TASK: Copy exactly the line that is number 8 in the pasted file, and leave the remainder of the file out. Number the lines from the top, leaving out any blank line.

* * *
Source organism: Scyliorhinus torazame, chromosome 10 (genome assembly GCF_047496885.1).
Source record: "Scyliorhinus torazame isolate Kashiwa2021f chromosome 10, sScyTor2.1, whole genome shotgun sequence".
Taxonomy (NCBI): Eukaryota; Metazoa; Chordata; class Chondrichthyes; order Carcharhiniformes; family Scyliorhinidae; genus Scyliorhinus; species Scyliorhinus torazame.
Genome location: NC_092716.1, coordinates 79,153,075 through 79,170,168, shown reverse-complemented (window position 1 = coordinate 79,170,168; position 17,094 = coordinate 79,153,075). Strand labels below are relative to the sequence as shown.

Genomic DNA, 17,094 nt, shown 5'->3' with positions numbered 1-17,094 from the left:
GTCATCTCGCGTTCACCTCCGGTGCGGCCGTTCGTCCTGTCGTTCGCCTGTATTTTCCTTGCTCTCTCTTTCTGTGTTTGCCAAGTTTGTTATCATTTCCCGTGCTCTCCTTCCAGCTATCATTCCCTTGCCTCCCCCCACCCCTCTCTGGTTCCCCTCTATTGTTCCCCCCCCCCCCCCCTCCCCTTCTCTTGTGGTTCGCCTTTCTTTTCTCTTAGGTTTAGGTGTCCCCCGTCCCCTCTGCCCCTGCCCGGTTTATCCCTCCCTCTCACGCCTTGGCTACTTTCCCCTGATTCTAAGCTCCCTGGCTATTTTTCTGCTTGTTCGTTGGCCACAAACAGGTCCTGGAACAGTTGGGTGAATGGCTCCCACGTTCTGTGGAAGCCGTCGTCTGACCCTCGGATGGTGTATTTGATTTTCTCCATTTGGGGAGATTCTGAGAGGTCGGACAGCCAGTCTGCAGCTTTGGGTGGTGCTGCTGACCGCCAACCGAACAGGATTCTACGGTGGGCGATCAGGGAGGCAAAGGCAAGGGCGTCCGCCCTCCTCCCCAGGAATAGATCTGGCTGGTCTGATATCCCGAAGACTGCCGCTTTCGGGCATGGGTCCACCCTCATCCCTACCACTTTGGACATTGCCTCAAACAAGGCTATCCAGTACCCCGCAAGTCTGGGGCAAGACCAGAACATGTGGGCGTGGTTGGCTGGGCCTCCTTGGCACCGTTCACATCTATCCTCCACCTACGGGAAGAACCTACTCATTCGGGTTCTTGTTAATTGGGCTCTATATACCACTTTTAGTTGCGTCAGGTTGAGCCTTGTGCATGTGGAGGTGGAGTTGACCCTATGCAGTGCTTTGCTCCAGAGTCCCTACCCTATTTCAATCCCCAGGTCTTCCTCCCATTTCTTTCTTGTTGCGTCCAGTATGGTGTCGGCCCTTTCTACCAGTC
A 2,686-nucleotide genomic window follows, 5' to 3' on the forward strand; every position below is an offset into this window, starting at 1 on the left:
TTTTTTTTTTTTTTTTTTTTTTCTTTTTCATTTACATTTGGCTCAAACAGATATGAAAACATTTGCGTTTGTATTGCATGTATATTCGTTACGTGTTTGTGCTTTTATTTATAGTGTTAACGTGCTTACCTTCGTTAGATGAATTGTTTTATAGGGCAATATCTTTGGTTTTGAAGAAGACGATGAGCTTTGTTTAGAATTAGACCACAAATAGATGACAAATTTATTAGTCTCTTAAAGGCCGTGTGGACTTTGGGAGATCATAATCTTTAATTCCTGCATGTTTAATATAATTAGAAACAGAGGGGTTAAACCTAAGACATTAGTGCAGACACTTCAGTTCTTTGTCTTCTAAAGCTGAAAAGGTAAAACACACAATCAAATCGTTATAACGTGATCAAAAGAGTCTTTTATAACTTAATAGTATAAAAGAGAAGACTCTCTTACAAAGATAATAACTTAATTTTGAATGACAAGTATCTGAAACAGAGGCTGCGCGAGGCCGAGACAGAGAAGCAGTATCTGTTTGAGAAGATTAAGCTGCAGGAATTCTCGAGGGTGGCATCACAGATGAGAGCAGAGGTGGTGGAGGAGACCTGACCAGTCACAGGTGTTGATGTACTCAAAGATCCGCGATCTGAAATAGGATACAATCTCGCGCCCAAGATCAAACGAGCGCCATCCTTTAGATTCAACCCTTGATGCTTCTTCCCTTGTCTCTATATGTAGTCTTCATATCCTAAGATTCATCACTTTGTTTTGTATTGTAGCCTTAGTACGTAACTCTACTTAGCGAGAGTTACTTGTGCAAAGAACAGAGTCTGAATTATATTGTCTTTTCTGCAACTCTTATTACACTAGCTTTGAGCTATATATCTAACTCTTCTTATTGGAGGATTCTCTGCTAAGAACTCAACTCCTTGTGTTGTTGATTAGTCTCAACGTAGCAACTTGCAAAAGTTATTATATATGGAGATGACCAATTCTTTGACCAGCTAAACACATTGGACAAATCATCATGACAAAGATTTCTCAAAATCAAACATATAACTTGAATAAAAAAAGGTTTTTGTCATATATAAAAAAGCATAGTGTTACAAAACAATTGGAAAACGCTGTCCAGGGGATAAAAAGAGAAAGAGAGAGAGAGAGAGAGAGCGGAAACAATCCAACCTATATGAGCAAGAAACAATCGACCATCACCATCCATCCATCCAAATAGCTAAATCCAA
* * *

TTTTTTTTTTTTTTTTTTTTTTCTTTTTCATTTACATTTGGCTCAAACAGATATGAAAACATTTGCGTTTGTATTGCATGTATATTCGTTACGTGTTTGTGCTTTTATTTATAGTGTTAACGTGCTTACCTTCGTTAGATGAATTGTTTTATAGGGCAATATCTTTGGTTTTGAAGAAGACGATGAGCTTTGTTTAGAATTAGACCACAAATAGATGACAAATTTATTAGTCTCTTAAAGGCCGTGTGGACTTTGGGAGATCATAATCTTTAATTCCTGCATGTTTAATATAATTAGAAACAGAGGGGTTAAACCTAAGACATTAGTGCAGACACTTCAGTTCTTTGTCTTCTAAAGCTGAAAAGGTAAAACACACAATCAAATCGTTATAACGTGATCAAAAGAGTCTTTTATAACTTAATAGTATAAAAGAGAAGACTCTCTTACAAAGATAATAACTTAATTTTGAATGACAAGTATCTGAAACAGAGGCTGCGCGAGGCCGAGACAGAGAAGCAGTATCTGTTTGAGAAGATTAAGCTGCAGGAATTCTCGAGGGTGGCATCACAGATGAGAGCAGAGGTGGTGGAGGAGACCTGACCAGTCACAGGTGTTGATGTACTCAAAGATCCGCGATCTGAAATAGGATACAATCTCGCGCCCAAGATCAAACGAGCGCCATCCTTTAGATTCAACCCTTGATGCTTCTTCCCTTGTCTCTATATGTAGTCTTCATATCCTAAGATTCATCACTTTGTTTTGTATTGTAGCCTTAGTACGTAACTCTACTTAGCGAGAGTTACTTGTGCAAAGAACAGAGTCTGAATTATATTGTCTTTTCTGCAACTCTTATTACACTAGCTTTGAGCTATATATCTAACTCTTCTTATTGGAGGATTCTCTGCTAAGAACTCAACTCCTTGTGTTGTTGATTAGTCTCAACGTAGCAACTTGCAAAAGTTATTATATATGGAGATGACCAATTCTTTGACCAGCTAAACACATTGGACAAATCATCATGACAAAGATTTCTCAAAATCAAACATATAACTTGAATAAAAAAAGGTTTTTGTCATATATAAAAAAGCATAGTGTTACAAAACAATTGGAAAACGCTGTCCAGGGGATAAAAAGAGAAAGAGAGAGAGAGAGAGAGAGCGGAAACAATCCAACCTATATGAGCAAGAAACAATCGACCATCACCATCCATCCATCCAAATAGCTAAATCCAA